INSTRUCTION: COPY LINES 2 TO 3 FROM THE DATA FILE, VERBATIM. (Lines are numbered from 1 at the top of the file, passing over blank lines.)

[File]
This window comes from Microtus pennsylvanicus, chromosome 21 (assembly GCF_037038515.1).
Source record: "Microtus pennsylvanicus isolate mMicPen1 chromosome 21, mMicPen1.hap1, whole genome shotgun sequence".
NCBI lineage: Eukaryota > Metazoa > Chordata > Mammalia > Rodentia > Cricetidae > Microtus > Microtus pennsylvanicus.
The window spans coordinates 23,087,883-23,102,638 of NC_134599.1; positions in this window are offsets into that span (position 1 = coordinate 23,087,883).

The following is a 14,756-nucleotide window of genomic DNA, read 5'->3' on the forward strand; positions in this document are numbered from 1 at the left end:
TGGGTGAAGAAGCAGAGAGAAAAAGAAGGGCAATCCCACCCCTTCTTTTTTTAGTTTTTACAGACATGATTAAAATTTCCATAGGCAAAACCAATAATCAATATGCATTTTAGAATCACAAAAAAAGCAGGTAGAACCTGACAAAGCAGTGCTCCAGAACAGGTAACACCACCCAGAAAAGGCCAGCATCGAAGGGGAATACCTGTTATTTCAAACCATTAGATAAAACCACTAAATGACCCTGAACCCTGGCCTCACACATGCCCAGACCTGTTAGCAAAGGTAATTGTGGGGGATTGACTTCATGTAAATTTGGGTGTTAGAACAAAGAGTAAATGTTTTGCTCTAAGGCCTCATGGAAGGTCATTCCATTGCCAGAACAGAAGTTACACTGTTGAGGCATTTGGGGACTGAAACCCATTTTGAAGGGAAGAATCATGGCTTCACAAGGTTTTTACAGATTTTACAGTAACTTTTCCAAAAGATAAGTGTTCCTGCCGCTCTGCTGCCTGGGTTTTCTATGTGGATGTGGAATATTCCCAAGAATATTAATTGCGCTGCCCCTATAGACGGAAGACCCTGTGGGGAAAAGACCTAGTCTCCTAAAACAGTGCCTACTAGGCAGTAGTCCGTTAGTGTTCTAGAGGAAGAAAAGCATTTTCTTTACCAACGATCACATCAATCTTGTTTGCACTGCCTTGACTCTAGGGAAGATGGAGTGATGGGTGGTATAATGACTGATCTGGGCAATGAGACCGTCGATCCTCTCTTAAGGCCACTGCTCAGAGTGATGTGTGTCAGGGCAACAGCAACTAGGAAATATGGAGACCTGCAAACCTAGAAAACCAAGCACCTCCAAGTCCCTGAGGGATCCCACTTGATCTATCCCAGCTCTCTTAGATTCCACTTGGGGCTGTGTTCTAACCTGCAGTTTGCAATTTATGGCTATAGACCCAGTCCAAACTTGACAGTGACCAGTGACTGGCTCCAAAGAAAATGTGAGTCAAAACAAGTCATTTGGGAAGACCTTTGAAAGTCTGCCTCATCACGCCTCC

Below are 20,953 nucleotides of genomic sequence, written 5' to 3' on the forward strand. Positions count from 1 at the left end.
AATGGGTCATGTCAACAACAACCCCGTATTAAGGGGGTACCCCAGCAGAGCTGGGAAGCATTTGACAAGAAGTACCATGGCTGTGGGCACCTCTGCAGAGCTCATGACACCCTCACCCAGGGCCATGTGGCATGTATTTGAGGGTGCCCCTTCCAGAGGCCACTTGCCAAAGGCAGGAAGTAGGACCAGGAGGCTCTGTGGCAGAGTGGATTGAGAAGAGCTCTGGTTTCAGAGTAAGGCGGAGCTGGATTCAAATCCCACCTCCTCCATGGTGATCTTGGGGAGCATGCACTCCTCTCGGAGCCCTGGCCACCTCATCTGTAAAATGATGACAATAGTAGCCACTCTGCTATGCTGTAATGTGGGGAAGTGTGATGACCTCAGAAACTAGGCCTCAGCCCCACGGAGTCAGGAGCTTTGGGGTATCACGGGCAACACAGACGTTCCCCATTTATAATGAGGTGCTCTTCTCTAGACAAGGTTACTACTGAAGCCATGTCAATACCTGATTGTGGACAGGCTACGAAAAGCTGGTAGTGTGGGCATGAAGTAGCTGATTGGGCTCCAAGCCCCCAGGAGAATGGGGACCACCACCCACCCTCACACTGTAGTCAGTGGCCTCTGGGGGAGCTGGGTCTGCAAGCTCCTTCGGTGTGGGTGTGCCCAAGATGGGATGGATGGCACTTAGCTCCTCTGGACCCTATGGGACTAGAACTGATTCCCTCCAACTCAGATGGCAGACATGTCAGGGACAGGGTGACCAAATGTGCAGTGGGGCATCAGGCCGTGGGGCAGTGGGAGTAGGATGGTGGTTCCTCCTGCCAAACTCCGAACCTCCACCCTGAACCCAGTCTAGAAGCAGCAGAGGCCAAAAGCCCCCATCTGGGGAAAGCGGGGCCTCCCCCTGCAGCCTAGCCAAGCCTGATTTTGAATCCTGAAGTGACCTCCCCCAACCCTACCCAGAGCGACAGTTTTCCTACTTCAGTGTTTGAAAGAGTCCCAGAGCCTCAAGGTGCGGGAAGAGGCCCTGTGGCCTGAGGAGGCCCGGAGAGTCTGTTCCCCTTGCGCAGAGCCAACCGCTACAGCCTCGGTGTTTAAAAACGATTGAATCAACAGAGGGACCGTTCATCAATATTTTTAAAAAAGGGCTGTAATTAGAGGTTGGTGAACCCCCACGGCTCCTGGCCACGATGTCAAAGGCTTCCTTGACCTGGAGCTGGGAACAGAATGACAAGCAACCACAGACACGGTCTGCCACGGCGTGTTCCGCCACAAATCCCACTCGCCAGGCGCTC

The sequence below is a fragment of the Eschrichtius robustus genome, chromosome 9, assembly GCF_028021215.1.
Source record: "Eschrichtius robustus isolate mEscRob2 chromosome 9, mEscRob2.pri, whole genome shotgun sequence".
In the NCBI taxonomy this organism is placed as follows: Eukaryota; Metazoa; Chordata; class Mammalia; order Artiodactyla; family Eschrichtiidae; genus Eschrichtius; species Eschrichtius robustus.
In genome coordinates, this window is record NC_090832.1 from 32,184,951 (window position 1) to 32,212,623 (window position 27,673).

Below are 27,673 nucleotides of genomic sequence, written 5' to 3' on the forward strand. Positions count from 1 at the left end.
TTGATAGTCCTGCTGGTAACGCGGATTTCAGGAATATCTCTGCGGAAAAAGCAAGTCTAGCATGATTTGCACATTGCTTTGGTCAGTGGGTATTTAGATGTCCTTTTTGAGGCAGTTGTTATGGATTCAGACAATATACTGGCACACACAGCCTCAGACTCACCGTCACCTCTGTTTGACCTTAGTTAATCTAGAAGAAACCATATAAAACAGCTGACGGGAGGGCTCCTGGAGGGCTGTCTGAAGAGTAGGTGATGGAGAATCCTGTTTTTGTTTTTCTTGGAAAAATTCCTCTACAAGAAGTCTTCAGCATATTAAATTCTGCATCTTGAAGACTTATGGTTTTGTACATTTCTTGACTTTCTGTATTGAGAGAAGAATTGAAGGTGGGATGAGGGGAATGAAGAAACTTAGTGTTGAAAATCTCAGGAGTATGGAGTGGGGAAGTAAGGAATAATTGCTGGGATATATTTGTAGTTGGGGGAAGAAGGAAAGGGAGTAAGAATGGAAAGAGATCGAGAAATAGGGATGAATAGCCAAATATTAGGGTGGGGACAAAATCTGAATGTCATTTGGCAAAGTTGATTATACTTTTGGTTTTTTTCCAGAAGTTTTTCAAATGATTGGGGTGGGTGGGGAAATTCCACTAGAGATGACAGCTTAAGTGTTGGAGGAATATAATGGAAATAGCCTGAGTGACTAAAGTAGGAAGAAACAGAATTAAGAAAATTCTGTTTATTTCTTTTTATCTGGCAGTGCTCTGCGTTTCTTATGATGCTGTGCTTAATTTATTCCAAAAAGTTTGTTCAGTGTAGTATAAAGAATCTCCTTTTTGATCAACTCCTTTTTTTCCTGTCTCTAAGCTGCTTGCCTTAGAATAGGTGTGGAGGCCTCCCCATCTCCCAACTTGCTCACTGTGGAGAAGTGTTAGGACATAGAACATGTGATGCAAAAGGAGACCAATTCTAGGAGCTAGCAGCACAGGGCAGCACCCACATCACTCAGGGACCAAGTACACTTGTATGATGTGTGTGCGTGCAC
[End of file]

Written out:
Source record: "Microtus pennsylvanicus isolate mMicPen1 chromosome 21, mMicPen1.hap1, whole genome shotgun sequence".
NCBI lineage: Eukaryota > Metazoa > Chordata > Mammalia > Rodentia > Cricetidae > Microtus > Microtus pennsylvanicus.